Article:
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The loss of “Papa Dibango”, who died from COVID-19 on 24 March at the age of 86, has left a large void. His fans could not even console themselves with his music, as no tribute concert could be organised due to the pandemic that continues to grip the planet.
A few re-releases have brought a little light to this prolonged period of mourning. These included a vinyl release this past summer of the album Gone Clear, The Complete Kingston Sessions. This reggae album was released by the label Soul Makossa and was a collaboration with the Jamaican duo Sly & Robbie.
More recently, the Frémeaux & Associates label has given Negropolitaines a new voice. The album, conceived with the musician during his lifetime, assembles titles that had previously appeared in Les Négropolitaines volumes 1 and 2, released respectively in 1989 and 1992 by Soul Makossa. He created a musical tour of Africa mixing new and standard compositions, such as Independence Cha Cha by Grand Kallé and Pata Pata by Miriam Makeba.
Concerts in Côte d’Ivoire and Cameroon
Apart from curating these indispensable but well-known melodies and the release of a quickly put together “Best of” album by Universal, no album of tributes or new songs has been released. His family, deeply hurt by the rumours prematurely announcing his death, accompanied his remains to the Père Lachaise cemetery in Paris in an intimate ceremony. They have yet to organise the funeral they wanted for him.
There are ongoing efforts to organise tribute concerts in the spirit of celebrating his life through music. His son Michel mentioned in several interviews from this past summer that there will be concerts organised for “end 2020, beginning 2021” not only in France, but also in Côte d’Ivoire and Cameroon.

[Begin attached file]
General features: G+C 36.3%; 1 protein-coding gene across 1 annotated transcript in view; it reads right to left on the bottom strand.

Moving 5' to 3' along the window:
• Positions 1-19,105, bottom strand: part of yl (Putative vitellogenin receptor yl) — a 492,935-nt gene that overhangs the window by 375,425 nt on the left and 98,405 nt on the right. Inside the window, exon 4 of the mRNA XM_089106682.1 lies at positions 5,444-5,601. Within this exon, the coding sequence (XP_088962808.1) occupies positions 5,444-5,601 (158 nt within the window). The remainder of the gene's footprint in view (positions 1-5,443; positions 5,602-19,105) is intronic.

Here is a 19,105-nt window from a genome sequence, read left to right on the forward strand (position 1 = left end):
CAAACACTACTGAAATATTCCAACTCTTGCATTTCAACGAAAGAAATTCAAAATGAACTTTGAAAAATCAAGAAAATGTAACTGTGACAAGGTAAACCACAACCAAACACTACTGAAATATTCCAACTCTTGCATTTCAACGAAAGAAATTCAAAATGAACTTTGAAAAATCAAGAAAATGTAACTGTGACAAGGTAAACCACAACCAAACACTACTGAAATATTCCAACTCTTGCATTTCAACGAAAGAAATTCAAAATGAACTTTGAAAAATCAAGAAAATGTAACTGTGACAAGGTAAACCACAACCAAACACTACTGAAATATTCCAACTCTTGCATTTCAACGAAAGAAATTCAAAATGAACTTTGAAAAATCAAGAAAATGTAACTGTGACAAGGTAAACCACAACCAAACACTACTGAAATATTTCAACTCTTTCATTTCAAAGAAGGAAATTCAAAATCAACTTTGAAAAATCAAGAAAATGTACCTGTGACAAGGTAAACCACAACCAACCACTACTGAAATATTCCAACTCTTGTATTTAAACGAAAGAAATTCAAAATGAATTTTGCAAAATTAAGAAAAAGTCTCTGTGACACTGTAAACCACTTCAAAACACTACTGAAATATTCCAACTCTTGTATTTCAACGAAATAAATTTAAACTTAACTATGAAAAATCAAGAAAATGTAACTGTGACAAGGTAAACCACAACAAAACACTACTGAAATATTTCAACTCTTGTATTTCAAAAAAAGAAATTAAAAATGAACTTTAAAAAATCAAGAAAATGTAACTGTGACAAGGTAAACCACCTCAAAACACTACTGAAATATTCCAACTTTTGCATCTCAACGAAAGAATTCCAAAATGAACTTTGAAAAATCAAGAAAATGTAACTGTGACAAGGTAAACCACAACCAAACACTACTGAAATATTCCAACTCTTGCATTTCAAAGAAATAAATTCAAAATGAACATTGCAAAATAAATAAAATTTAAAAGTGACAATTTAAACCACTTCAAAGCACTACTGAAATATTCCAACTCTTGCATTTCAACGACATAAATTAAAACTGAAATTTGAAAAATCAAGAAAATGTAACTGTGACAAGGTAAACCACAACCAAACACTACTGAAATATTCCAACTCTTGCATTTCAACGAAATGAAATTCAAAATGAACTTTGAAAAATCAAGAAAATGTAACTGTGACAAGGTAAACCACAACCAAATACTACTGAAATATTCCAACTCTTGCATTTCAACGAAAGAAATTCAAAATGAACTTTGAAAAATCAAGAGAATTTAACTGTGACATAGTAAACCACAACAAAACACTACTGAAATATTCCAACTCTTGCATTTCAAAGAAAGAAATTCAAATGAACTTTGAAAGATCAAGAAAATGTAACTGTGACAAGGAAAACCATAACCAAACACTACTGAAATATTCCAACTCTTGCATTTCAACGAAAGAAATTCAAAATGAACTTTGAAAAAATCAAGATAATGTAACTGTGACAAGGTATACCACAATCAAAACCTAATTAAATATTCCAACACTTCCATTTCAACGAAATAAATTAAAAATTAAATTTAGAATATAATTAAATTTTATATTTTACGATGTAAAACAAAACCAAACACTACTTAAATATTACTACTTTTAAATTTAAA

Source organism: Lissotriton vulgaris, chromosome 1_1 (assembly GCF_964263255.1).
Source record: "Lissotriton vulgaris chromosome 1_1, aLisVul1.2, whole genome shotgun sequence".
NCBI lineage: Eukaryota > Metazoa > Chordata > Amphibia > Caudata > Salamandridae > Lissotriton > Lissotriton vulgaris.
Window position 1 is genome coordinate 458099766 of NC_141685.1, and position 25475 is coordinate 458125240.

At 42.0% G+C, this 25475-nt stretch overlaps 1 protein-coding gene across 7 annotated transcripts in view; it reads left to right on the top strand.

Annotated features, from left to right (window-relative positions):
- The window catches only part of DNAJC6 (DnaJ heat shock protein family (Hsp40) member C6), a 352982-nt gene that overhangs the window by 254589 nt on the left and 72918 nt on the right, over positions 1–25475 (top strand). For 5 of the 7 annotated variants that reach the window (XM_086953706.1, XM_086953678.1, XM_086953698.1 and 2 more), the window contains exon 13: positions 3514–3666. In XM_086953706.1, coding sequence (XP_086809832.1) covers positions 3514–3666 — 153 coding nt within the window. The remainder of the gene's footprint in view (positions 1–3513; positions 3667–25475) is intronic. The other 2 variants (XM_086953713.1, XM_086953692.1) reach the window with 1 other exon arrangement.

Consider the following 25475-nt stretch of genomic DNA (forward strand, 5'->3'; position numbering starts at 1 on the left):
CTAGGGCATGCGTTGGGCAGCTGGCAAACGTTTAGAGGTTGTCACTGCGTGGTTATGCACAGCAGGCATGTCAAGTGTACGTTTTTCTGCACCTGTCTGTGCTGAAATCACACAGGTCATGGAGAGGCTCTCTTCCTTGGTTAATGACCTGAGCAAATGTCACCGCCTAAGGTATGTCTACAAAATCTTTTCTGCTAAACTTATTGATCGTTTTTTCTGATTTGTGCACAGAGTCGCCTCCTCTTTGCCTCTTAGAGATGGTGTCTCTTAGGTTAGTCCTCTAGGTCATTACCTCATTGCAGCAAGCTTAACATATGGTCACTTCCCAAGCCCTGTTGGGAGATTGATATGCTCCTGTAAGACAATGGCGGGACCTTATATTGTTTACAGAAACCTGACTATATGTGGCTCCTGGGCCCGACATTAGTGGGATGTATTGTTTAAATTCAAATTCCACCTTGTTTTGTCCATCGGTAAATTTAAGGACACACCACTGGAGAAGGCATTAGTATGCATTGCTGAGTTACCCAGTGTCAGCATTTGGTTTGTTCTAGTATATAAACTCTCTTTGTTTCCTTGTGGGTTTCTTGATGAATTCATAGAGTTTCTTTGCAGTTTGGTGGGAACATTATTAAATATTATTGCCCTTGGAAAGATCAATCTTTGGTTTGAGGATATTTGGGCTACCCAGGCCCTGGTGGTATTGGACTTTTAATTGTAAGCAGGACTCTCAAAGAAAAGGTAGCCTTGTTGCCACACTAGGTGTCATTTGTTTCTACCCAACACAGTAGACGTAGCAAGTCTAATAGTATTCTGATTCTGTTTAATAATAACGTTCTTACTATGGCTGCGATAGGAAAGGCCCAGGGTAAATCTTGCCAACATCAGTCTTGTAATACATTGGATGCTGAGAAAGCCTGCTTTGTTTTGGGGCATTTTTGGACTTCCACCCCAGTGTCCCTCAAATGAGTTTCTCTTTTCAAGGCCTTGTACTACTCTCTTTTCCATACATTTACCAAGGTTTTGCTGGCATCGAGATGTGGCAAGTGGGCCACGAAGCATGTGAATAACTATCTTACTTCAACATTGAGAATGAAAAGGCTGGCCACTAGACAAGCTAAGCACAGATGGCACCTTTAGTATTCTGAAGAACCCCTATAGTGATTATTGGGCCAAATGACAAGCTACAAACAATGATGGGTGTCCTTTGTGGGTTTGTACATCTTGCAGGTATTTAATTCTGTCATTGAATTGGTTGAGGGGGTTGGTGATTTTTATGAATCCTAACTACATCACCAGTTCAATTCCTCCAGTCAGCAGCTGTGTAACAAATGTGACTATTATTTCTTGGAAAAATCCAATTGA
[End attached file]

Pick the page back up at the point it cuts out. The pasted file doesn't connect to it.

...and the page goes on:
The pandemic has forced schedule changes, but the project remains, headed by Claire Diboa, the artist’s manager. The Manu Dibango Orchestra (of whom most of the members come from the Soul Makossa Gang, the group that accompanied Manu in recent years) intends to bring the Cameroonian’s music to life live.
“Deprived of his work”
To understand the relative musical silence that followed Dibango’s death, it was necessary to contact Thierry Durepaire, who now manages the Soul Makossa company, owner of the vast majority of the artist’s musical editions. “When I took over Soul Makossa in 2015, it was a huge mess… We’ve spent our time since then putting his discography back in order, illegally plundered by a bunch of crooks for more than 20 years,” he says.
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According to Durepaire, nearly 80% of the physical or digital editions of Dibango’s works didn’t pay him a cent. “Neither Manu or Soul Makossa were paid!” the manager protests. “It’s hard to believe, but he has lived all this time essentially on ticket sales from his concerts, and not from sales of his recorded work. When I set the record straight in 2015 and explained the situation to him, he was deeply distressed. It wasn’t just a financial issue. Manu suffered above all from having been deprived of his work.”
Every time we managed to bring an album home, Manu would treat himself to a glass of champagne.